WASHINGTON – After 17 years of bickering among lawmakers, commissioners, planners and the Eisenhower family, the Dwight D. Eisenhower Memorial Commission finally has the go-ahead to break ground on an ambitious park to enshrine World War II's supreme allied commander and the 34th president of the United States.
The National Capital Planning Commission granted its unanimous approval of the memorial's design Thursday, the final hurdle to an autumn groundbreaking.
Commissioners are planning to host an official groundbreaking ceremony Nov. 2, a source familiar with the project's operations said Friday.
"Dwight Eisenhower played a pivotal role in our country's history, both as president and as a military leader," Minnesota Rep. Betty McCollum, a Democrat and the ranking member of the House Interior-Environment Appropriations subcommittee, said in a statement. "It is fitting that he be honored with a memorial in the heart of our nation's capital."
The monument will be between the Education Department building to its south and the National Air and Space Museum to its north. It will present visitors with a tree-lined viewing lane of the Capitol running parallel to Maryland Avenue.
The park's centerpiece will be a roughly 25,000-square-foot transparent tapestry of steel cables woven along a metal framework depicting the Pointe du Hoc cliffs at Utah Beach in Normandy, where Allied forces invaded on D-Day in 1944. The tapestry includes 600 3-by-15-foot panels and will span nearly the entire width of the Education Department building's north facade — or roughly five basketball courts stacked baseline to baseline.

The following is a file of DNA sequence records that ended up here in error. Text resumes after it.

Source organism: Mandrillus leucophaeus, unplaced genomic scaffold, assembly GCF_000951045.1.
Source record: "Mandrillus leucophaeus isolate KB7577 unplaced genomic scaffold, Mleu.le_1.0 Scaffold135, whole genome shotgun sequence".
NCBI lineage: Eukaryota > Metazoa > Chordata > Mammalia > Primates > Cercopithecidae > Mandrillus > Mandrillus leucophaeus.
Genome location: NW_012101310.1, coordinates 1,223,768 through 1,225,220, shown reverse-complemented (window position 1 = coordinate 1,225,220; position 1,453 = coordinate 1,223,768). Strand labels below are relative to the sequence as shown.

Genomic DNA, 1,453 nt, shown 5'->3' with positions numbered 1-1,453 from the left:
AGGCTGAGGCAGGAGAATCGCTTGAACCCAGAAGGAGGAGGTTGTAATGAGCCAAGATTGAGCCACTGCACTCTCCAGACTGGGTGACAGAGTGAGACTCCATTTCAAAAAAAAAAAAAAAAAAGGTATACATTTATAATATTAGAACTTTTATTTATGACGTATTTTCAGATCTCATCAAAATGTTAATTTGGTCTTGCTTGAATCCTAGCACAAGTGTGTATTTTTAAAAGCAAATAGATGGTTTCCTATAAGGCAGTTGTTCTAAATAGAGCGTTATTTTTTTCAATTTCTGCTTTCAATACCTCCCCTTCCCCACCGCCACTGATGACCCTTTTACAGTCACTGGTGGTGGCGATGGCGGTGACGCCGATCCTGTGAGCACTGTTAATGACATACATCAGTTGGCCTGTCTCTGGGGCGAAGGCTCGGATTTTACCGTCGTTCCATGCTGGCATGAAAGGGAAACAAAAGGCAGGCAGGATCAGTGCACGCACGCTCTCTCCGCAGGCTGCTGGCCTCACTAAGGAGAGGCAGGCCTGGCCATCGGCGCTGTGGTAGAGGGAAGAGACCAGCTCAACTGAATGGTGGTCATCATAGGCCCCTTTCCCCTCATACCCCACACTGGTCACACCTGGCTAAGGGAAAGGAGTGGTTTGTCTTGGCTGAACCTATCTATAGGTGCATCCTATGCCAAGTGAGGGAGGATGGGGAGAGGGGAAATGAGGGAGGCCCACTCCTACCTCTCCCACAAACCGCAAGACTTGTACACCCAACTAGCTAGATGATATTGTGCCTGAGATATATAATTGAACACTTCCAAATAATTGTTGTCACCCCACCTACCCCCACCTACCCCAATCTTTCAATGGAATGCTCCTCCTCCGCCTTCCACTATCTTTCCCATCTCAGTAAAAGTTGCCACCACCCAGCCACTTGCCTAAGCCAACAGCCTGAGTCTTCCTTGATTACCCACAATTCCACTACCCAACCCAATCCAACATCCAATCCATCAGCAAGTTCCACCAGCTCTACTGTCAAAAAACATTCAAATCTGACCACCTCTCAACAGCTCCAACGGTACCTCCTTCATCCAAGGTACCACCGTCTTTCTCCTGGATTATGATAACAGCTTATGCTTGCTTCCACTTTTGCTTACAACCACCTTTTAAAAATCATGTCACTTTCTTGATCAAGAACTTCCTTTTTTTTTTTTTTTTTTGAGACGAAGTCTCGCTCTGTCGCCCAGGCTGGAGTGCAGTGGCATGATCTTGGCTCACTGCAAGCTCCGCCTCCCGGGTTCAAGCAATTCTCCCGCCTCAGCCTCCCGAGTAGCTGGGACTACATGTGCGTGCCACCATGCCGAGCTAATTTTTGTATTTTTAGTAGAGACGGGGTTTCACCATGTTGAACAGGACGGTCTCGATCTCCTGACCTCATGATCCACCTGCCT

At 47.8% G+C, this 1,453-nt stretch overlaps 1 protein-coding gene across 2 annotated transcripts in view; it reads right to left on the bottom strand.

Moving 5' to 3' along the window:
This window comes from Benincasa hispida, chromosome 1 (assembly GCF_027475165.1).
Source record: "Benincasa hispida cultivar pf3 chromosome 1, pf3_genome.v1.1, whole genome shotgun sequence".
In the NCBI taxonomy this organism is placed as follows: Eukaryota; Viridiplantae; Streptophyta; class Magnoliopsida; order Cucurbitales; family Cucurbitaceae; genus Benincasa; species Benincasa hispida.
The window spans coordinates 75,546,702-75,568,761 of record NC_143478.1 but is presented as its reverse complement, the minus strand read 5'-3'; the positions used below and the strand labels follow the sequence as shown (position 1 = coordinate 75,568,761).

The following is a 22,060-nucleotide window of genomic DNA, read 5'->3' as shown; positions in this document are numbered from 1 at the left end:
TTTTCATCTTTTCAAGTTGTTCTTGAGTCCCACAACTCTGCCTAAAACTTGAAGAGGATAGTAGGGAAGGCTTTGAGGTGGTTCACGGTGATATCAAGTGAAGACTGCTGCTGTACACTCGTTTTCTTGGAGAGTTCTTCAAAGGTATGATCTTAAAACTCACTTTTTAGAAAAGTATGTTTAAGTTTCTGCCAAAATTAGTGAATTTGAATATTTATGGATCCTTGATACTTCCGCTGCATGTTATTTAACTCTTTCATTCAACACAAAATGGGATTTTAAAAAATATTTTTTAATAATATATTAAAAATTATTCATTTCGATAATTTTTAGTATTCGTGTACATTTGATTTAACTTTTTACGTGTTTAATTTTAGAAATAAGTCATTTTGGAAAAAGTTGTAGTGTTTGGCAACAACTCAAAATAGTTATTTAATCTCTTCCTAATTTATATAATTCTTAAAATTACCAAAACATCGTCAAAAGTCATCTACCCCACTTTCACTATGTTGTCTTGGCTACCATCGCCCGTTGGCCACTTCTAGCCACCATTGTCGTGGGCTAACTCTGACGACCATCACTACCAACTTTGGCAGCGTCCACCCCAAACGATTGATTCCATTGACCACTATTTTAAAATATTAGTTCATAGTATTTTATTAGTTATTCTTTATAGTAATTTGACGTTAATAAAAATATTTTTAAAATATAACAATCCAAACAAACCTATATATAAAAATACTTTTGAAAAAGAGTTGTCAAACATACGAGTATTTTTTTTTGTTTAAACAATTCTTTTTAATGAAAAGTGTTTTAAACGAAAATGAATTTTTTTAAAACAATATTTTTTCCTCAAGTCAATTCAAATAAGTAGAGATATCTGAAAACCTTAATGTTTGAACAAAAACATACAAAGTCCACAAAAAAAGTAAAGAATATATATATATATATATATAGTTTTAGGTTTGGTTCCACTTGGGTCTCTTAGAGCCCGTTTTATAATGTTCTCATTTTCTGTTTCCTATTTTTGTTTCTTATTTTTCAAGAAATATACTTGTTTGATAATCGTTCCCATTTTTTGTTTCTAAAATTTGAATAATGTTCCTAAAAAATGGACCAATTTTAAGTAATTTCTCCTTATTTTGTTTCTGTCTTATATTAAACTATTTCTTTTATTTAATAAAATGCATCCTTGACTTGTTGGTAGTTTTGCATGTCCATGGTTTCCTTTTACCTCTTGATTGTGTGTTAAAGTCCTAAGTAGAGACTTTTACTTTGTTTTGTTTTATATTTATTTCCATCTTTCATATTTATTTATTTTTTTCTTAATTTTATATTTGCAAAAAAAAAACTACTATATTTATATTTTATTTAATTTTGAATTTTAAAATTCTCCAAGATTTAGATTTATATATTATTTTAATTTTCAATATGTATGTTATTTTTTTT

The park will also be home to three 9-foot-tall bronze statues of Eisenhower — as a young boy, as a general and as the 34th president — accompanied by stone blocks etched with Eisenhower quotes.
The project will wind up costing close to $150 million, mostly funded by taxes. The memorial commission plans to raise $25 million privately. It has already reached roughly half that target. The country of Taiwan and corporations such as FedEx and Pfizer have contributed seven-figure donations.
In May, President Donald Trump signed an omnibus budget bill that provided $45 million for the memorial commission to move forward with construction.
The law requires federally commissioned projects to have all their funding in place before breaking ground, but the Eisenhower Memorial Commission has received a special waiver from Congress to begin construction now.
In August, the General Services Administration awarded a building contract valued at $75 million to Bethesda, Md.-based Clark Construction, the same company that erected the new National Museum of African American History and Culture.
The commission asked Congress for $40 million for construction in the fiscal 2018 bill and $1.6 million for operational costs. The House fiscal 2018 bill has the project earmarked for only $15 million for construction and $1.6 million for operations.
But there is no indication from lawmakers they will stall funding for the project now that it has the necessary permits to begin construction.
"There is broad bicameral, bipartisan support for the Eisenhower Memorial," McCollum said. "Alongside the Eisenhower Commission's private fundraising efforts, I am confident that the project will have the federal funding it needs to be completed."